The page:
Admins might actually see their network performance improve while the attacker ensures that others are unable to infect the environment, Teal says. Because the attacker does not want to draw attention, they simply can leave a back door open so that the malware payload is not accidentally identified by the target network.
Toney Jennings, CEO of CoreTrace, adds that companies might have the equivalent of a “cyber atomic bomb” in the server that “is not doing anything bad today.” That bomb could be set off by an intruder at a later date, well after the initial breach took place. Additionally, he says companies purchasing mission-critical hardware should spot check the “guts” of the new systems, including all device drivers, for malicious code before putting them into production.
Most hardware and software today is developed outside U.S controls, so ensuring it is safe is a good business practice. “It’s a valid bit of paranoia,” Jennings says.
Underscoring this concern, an FBI presentation last year detailed how counterfeit Cisco Systems networking equipment originating in China – including network routers, switches, gigabit interface converters and WAN interface cards – was being sold in the United States. “Operation Cisco Raider” resulted in the recovery of 3,500 pirated network devices valued at $3.5 million, James Finch, assistant director of the FBI’s cyber division, has said.
Teal says he once discovered, by accident, a malicious device driver for a keyboard he purchased for his daughter’s computer. The driver was sending personal information off his home network. He contacted the system manufacturer, Hewlett-Packard, and discovered that the kernel driver was written by a third party. Further investigations by Teal and HP determined that the manufacturer was sending data off the network simply to ensure an internet connection – a task that easily could have been accomplished by sending random data bits without using personal information.
When Bejtlich was the director of incident response at General Electric, the company had an estimated half-million computers, and no shortage of defensive technologies and staff. Even still, he says, with the full resources of a sophisticated IT team and a corporate leader who recognized the need for IT security, the company still was unable to maintain 100 percent effectiveness against intruders or persistent threats.
And now, mobile and cloud
Mandiant’s Bejtlich says that despite the best intentions of CISOs and IT staffs, it is nearly impossible to keep a network of a 1,000 or more endpoints safe from outside attacks.
Today, Bejtlich says, IT staffs need to address not only the needs of a company’s primary computer systems, but also non-standard systems, such as smartphones and other mobile devices. While cyber espionage is normally thought of as an attack against a large computer system, many corporate executives and engineers have confidential data on their devices that might be useful to attackers.
Companies that believe they are too small or insignificant to be targeted are wrong, and do not necessarily understand how and why attacks work, says Erin Nealy Cox, managing director and deputy general counsel at Stroz Friedberg LLC and a former federal prosecutor and assistant U.S. attorney. While technology firms are obvious targets for attackers after intellectual property, small companies may be considered stepping stones.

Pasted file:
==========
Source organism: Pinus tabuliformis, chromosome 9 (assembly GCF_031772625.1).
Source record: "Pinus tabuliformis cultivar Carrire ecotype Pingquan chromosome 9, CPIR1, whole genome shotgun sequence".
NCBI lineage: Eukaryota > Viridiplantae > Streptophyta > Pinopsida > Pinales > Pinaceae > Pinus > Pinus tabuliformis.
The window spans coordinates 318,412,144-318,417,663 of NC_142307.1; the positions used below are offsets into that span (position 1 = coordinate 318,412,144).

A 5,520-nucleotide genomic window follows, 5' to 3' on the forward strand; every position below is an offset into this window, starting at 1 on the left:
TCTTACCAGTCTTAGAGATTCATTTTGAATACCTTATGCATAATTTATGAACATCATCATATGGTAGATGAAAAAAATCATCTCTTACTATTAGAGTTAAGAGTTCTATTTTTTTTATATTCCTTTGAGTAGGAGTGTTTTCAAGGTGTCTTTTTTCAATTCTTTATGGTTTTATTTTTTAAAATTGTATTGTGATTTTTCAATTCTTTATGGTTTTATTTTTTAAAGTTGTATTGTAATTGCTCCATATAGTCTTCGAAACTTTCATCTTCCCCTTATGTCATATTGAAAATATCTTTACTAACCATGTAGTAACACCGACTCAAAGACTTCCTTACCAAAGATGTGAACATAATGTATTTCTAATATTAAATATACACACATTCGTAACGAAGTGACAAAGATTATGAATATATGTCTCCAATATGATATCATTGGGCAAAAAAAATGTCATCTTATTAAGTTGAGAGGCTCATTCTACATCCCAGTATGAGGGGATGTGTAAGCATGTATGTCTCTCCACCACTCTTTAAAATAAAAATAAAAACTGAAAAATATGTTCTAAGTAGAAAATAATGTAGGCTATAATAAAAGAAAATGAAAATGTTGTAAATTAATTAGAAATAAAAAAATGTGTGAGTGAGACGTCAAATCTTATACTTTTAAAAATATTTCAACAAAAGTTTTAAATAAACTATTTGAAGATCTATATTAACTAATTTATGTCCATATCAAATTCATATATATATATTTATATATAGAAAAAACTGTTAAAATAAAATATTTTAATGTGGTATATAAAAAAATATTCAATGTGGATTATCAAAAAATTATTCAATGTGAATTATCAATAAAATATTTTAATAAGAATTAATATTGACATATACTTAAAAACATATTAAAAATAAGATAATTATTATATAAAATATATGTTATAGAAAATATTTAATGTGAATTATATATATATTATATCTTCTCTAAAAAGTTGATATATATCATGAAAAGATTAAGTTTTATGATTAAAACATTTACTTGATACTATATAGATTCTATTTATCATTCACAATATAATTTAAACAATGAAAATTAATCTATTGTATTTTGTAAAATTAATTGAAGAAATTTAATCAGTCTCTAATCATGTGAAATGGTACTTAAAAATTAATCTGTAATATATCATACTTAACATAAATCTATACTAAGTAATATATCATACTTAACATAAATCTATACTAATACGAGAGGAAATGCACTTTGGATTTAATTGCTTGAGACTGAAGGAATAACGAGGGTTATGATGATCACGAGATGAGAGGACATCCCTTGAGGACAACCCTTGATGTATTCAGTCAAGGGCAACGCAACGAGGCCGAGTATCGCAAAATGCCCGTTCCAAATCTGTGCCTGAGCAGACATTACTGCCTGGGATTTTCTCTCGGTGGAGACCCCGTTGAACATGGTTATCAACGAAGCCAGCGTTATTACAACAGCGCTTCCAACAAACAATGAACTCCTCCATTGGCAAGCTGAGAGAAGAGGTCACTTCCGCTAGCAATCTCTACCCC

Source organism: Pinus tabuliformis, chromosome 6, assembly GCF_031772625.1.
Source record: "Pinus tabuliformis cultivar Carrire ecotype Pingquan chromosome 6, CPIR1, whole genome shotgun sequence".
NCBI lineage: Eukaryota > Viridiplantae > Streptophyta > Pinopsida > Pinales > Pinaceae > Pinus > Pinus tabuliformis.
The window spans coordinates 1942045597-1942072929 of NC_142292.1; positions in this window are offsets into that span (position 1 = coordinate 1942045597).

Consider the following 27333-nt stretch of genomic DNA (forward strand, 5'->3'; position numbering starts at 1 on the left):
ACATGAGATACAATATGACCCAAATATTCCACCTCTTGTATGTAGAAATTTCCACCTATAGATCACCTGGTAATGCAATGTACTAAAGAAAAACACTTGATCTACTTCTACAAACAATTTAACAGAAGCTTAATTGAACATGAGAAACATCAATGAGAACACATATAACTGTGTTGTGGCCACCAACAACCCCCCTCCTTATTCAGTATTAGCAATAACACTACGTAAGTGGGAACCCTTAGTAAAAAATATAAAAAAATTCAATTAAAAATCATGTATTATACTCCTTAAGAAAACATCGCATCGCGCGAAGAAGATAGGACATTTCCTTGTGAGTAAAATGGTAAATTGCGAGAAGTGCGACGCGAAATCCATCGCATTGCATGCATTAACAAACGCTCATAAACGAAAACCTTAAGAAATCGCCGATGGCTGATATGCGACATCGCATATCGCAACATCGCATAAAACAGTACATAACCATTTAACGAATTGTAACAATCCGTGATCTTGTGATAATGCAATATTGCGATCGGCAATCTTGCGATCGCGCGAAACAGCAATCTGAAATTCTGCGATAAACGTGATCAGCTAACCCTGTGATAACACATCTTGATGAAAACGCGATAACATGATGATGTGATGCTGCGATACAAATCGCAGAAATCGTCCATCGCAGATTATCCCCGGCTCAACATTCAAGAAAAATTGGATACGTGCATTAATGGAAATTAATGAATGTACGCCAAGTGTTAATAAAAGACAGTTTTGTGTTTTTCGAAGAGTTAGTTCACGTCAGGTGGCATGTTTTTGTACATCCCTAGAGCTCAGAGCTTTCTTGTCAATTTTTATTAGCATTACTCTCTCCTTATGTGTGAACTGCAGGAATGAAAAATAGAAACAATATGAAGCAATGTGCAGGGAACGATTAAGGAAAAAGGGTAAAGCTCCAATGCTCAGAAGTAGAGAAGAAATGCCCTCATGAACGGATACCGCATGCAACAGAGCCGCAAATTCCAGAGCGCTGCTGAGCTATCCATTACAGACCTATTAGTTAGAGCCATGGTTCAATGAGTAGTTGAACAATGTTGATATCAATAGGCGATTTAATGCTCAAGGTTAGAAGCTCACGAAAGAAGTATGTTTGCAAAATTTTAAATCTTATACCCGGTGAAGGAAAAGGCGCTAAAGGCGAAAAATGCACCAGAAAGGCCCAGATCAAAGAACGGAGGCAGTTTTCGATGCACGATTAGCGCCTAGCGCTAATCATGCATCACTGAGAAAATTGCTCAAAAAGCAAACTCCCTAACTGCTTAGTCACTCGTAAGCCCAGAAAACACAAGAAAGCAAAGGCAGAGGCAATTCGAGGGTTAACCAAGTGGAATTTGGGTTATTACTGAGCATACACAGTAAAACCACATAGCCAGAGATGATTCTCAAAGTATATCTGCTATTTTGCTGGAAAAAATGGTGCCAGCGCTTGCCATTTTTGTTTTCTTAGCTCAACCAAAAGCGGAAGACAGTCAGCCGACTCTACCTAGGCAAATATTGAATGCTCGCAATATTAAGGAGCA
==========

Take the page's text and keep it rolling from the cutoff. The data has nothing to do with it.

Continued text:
Cox says security education is essential in companies of all sizes. Large organizations with established policies and procedures need to educate their employees on a regular basis not only about sound computing practices, but also about data and office security policies. For example, she says employees need to be reminded not to insert thumb drives they find in the parking lot or those handed to them at a trade show into a company computer. Such devices could be plants with malware on them.
“Typically,” she says, “security comes at the price of convenience.”
Even data security companies can fall prey to sophisticated attacks, she says. Within the past year, there have been several online raids on companies that specialize in data security. The reasons for the success vary, she says, but it generally falls into the category of an exploit that was allowed because someone was not paying attention to details. It might have been faulty website code or a misconfigured network, but generally the vulnerabilities could have been caught.
Scott Crawford, research director for security and risk management at Enterprise Management Associates, with corporate headquarters in Boulder, Colo., agrees that companies of all sizes could be targets. While smaller entities might not provide the breadth of information that a multinational corporation offers, it still could have secrets worth stealing, he says.
Crawford views this kind of cyber theft, be it from a state-sponsored or industrial source, to be similar to espionage conducted during the Cold War. There could be value in stealing information, he says, but “you don’t want to kill the market.” One purpose for this type of espionage is to build a country’s or company’s own ability to compete against existing players in the field.
If it costs $50 million to develop a product, but only $2 million to steal it, some will opt for the less costly approach. This is particularly true for emerging nations that might have technical resources, but are not necessarily competitive enough to develop their own intellectual property.
Defense is all about managing a company’s or a country’s risk, Crawford says. Some organizations look for fast fixes to potential weaknesses without fully understanding their risk profile or the impact of their actions. A layered approach to security is necessary.
Crawford also blames guidance or regulations that do not match the threat. The Payment Card Industry Data Security Standard (PCI DSS), for example, is prescriptive and specifies to security officers how to maintain compliance, but this is only a point in time, he says. A company’s compliance “can be passé or irrelevant” immediately after passing the audit.
This article originally appeared as an SC Magazine ebook. For more information about ebooks from SC Magazine, contact Illena Armstrong, vice president, editorial director, at [email protected]